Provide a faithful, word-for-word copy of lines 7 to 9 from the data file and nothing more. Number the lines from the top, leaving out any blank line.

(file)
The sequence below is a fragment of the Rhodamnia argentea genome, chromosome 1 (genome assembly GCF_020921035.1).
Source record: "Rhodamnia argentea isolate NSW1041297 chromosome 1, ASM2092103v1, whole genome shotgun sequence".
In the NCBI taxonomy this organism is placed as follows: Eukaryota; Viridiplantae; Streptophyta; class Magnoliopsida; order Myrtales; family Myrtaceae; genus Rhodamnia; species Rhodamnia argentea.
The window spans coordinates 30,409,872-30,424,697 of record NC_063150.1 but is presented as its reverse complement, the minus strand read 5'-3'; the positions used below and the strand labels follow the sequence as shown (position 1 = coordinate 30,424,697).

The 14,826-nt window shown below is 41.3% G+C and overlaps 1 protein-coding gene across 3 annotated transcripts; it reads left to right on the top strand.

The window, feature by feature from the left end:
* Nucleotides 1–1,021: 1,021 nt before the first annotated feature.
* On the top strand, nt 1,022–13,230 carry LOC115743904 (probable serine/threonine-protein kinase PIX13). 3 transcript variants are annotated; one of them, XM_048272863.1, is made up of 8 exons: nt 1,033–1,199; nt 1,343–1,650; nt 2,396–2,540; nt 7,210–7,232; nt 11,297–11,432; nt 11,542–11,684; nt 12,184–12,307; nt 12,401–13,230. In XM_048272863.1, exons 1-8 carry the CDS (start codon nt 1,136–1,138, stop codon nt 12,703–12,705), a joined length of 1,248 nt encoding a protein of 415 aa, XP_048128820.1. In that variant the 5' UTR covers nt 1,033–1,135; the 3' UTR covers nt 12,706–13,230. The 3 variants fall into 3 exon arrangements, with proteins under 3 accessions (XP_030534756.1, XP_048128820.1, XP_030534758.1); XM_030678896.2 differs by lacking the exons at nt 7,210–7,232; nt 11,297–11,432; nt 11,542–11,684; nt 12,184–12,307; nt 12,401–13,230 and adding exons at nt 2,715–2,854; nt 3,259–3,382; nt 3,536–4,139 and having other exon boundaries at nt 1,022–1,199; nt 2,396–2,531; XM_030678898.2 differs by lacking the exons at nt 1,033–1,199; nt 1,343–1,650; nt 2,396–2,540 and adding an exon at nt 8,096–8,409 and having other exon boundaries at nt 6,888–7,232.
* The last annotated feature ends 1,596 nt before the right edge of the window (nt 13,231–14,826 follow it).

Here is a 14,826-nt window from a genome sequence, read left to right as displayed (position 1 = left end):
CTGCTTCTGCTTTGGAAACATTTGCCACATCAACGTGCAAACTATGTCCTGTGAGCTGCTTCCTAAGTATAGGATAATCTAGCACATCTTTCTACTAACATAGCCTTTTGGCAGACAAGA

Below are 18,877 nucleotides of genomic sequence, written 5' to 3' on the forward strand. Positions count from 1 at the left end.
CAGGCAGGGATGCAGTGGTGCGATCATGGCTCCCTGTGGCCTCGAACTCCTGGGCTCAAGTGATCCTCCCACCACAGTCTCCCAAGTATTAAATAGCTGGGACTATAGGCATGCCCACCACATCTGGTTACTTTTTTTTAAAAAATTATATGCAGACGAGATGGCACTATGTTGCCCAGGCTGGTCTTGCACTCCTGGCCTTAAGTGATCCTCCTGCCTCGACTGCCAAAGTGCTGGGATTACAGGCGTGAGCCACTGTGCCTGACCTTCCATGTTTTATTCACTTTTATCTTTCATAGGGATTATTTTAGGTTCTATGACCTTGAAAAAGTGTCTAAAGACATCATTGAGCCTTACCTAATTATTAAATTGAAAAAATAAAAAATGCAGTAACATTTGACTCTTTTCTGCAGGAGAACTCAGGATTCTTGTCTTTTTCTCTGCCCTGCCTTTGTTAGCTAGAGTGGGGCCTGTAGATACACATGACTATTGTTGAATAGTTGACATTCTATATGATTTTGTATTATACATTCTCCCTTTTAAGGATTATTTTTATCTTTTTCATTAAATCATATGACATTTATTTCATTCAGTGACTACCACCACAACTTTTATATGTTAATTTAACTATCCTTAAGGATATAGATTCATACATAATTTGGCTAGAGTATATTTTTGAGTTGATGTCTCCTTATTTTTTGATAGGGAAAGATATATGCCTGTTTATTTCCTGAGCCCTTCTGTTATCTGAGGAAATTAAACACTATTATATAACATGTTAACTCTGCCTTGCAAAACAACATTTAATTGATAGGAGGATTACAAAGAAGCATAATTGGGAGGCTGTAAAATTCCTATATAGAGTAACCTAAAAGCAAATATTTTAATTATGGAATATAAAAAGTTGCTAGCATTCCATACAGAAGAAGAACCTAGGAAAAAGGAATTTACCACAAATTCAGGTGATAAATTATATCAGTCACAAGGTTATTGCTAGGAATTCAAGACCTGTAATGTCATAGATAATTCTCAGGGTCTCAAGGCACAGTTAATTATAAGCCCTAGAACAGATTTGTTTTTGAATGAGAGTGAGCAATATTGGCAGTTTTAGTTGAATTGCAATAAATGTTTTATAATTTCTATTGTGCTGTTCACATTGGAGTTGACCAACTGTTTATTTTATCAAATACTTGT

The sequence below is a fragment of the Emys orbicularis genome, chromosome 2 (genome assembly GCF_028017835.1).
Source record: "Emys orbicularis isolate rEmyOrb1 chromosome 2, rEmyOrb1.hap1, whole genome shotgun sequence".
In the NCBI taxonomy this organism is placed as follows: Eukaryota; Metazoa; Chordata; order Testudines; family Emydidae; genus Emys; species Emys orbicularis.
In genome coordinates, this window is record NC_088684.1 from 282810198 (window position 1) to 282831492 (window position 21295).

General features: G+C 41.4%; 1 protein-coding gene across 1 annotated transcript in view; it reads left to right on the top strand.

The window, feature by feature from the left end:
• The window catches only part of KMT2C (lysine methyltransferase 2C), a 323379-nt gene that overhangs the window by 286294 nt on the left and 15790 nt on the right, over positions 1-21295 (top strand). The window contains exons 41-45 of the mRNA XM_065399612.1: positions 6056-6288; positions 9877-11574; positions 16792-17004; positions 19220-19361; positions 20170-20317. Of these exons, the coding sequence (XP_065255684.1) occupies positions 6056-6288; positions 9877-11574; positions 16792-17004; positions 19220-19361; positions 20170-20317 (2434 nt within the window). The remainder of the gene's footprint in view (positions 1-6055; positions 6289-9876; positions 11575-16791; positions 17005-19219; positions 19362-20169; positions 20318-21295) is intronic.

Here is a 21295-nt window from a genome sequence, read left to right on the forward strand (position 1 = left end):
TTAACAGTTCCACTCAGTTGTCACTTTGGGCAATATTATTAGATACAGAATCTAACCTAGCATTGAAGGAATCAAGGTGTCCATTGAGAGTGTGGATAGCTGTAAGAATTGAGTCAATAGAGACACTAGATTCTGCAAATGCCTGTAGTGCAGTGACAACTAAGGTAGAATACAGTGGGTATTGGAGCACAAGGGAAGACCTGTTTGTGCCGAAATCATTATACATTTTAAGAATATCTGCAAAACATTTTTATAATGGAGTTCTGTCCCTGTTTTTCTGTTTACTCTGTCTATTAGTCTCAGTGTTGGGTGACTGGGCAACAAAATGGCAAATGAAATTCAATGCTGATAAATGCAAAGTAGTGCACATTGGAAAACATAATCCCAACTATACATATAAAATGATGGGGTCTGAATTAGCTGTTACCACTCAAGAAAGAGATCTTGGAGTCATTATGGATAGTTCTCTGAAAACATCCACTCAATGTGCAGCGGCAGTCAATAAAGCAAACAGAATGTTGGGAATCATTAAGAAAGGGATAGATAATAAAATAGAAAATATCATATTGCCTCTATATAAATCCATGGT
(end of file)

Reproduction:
* Nucleotides 1–1,021: 1,021 nt before the first annotated feature.
* On the top strand, nt 1,022–13,230 carry LOC115743904 (probable serine/threonine-protein kinase PIX13). 3 transcript variants are annotated; one of them, XM_048272863.1, is made up of 8 exons: nt 1,033–1,199; nt 1,343–1,650; nt 2,396–2,540; nt 7,210–7,232; nt 11,297–11,432; nt 11,542–11,684; nt 12,184–12,307; nt 12,401–13,230. In XM_048272863.1, exons 1-8 carry the CDS (start codon nt 1,136–1,138, stop codon nt 12,703–12,705), a joined length of 1,248 nt encoding a protein of 415 aa, XP_048128820.1. In that variant the 5' UTR covers nt 1,033–1,135; the 3' UTR covers nt 12,706–13,230. The 3 variants fall into 3 exon arrangements, with proteins under 3 accessions (XP_030534756.1, XP_048128820.1, XP_030534758.1); XM_030678896.2 differs by lacking the exons at nt 7,210–7,232; nt 11,297–11,432; nt 11,542–11,684; nt 12,184–12,307; nt 12,401–13,230 and adding exons at nt 2,715–2,854; nt 3,259–3,382; nt 3,536–4,139 and having other exon boundaries at nt 1,022–1,199; nt 2,396–2,531; XM_030678898.2 differs by lacking the exons at nt 1,033–1,199; nt 1,343–1,650; nt 2,396–2,540 and adding an exon at nt 8,096–8,409 and having other exon boundaries at nt 6,888–7,232.
* The last annotated feature ends 1,596 nt before the right edge of the window (nt 13,231–14,826 follow it).